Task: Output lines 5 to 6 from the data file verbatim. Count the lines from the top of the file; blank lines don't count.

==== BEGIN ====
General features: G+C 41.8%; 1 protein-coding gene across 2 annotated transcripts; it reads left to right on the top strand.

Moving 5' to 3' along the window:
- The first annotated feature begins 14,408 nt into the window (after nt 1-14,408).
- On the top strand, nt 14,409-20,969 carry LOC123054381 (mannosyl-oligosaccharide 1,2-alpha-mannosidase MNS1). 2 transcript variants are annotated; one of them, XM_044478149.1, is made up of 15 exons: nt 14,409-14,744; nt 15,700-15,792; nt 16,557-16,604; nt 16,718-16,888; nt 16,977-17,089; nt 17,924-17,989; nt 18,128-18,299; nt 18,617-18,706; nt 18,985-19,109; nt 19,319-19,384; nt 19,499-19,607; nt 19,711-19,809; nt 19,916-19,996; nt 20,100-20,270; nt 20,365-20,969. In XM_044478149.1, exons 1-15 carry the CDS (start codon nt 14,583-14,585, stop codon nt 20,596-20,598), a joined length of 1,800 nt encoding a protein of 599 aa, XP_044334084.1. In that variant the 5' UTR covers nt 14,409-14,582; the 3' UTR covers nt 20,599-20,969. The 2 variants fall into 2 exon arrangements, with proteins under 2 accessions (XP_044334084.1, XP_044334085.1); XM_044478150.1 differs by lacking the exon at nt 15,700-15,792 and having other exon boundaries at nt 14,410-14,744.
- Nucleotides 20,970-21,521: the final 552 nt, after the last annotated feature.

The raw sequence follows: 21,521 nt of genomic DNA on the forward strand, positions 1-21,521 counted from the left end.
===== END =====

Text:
- Nucleotides 20,970-21,521: the final 552 nt, after the last annotated feature.

The raw sequence follows: 21,521 nt of genomic DNA on the forward strand, positions 1-21,521 counted from the left end.